On Monday the Health and Human Services Commission (HHSC) announced the release of $47.7 million to begin improving the state’s inpatient mental hospital system, initiating a multiyear project to expand services and upgrade facilities.
The San Antonio State Hospital (SASH) is set to receive an initial $14.5 million toward the construction of a new facility; the estimated total cost for SASH construction and renovations is around $270 million.
“[SASH] serves thousands of people, not just in San Antonio, but in 54 different counties in South Texas,” said Sen. Carlos Uresti, whose Senate District 19 includes the state hospital. “We have duct-taped the state hospital to keep it together and keep it going, and we are finally bringing the necessary funds to give us a state-of-the-art hospital.”
Of the initial funding for the hospital, an additional $500,000 will go toward renovating an existing vacant building on campus to create a 40-bed unit, which HHSC spokeswoman Christine Mann said is an effort to “increase much needed capacity,” and will help to “[keep] people out of emergency rooms and [get them into] much needed treatment.”
“The legislature made a commitment to help us transform our state inpatient psychiatrist hospitals,” Mann told the Rivard Report. She said that some hospitals require renovations while others will need to be completely replaced.
The initial $47.7 million in funding is part of $300 million approved by the Texas Legislature last year following a formal three-phase plan submitted by HHSC to improve, or in some cases completely replace, the 10 inpatient behavioral health hospitals in the state, some of which were built in the 1850s.
Built in 1892, the San Antonio hospital located on the Southside provides psychiatric care for the city’s most vulnerable people, some as young as age 12. Mann explained that a patient may receive services anywhere from several days to several years, depending on the circumstances of their admission.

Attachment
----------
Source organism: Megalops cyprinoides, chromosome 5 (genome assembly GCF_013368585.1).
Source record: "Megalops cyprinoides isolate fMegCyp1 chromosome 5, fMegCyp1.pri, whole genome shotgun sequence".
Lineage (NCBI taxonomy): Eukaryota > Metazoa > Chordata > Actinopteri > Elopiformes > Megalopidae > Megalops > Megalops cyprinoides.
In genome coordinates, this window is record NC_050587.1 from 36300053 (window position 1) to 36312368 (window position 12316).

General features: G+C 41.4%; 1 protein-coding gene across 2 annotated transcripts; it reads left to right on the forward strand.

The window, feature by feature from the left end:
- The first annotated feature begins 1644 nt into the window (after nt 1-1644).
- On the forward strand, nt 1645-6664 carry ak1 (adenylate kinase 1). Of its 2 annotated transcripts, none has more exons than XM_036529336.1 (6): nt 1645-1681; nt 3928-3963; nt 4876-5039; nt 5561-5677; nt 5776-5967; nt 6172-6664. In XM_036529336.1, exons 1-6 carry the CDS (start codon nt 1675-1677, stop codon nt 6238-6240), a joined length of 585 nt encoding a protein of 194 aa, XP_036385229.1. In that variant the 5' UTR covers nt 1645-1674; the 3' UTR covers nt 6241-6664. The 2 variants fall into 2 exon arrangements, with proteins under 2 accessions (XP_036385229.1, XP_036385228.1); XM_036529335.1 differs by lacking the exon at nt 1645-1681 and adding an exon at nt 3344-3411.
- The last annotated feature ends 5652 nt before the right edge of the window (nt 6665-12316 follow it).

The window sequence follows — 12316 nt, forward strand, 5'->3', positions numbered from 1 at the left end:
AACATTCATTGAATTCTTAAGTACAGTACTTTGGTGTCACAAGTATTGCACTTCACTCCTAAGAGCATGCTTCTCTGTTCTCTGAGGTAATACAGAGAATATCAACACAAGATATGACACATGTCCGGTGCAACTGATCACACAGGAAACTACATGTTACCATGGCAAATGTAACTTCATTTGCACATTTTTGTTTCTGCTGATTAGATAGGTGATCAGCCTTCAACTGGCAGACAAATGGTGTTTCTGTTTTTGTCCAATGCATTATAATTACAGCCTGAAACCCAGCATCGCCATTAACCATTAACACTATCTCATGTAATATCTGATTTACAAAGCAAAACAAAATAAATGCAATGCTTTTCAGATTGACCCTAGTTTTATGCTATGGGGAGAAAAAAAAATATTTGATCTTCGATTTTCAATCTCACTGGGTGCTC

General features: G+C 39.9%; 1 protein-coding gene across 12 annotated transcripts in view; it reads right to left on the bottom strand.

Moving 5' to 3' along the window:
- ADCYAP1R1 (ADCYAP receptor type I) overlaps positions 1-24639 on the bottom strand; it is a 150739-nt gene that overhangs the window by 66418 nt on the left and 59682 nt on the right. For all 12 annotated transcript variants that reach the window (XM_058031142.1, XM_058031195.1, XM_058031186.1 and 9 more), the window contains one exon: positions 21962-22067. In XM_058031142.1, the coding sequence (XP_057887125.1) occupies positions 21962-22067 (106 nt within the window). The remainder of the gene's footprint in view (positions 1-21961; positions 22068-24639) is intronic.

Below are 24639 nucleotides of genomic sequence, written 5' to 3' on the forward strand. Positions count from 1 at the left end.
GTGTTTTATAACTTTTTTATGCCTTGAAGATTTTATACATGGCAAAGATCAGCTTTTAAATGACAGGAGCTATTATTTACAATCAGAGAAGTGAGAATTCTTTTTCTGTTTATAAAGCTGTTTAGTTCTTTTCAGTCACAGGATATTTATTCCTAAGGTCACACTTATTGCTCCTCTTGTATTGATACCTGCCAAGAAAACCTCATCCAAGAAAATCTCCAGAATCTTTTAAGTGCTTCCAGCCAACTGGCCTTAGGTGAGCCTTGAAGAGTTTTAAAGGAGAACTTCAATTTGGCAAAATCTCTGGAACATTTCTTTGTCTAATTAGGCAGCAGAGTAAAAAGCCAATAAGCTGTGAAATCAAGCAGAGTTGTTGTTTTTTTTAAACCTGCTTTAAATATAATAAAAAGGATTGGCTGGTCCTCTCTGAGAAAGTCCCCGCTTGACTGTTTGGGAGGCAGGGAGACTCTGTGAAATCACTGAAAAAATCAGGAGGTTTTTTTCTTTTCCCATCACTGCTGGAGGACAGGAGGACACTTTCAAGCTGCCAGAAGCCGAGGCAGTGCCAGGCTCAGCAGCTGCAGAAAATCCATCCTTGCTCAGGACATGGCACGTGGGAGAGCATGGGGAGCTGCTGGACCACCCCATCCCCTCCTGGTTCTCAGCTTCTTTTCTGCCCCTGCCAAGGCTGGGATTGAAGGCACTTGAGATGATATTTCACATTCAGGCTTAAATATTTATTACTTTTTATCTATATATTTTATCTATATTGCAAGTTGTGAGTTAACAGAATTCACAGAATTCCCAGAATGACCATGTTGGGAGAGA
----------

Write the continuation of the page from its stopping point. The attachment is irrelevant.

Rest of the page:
While patients may voluntarily admit themselves during acute mental health crises, many patients are referred through the courts when they are deemed incompetent to stand trial, or after committing a crime and being found not guilty due to insanity.
The San Antonio hospital currently has 230 patients, with a maximum capacity of 256.
A total of 850 staff members work in various general and specialist roles, attending to an adolescent psychiatric unit for youth age 12 to 17, an adult forensic unit for patients who are violent or are require court-ordered evaluation, a geriatric unit providing long-term services for patients 60 and older, and extended care services for patients 18 and older with mental illness that hasn’t responded to treatment.
Uresti told the Rivard Report that he has spent a large part of his political career, beginning as a state representative, working on improving the quality of care and the infrastructure at the San Antonio facility, but securing funding always proved difficult. The $14.5 million SASH received, he says, “is just the tip of the iceberg” of the funding needed.
“I have toured the facilities, and I know that they are in a dilapidated condition, and some of them we can’t even use right now” Uresti said. Conditions at the hospital are “not unique,” he said, and renovating state mental health hospitals needs to remain a priority in upcoming legislative sessions.
“There is much more awareness about how mental health affects people,” he said, and focusing on renovations and improving services will “help people who have suffered way too long.”
The remainder of the $300 million will be distributed to hospitals as needed for the next two years as facilities finalize their building renderings and work toward improving the scope of their services.
“We have finally, in a bipartisan manner, had Democrats and Republicans coming together and saying, ‘Enough kicking the can down the road,’ and instead said, ‘We are going to put in the funds to make this happen,’” Uresti said.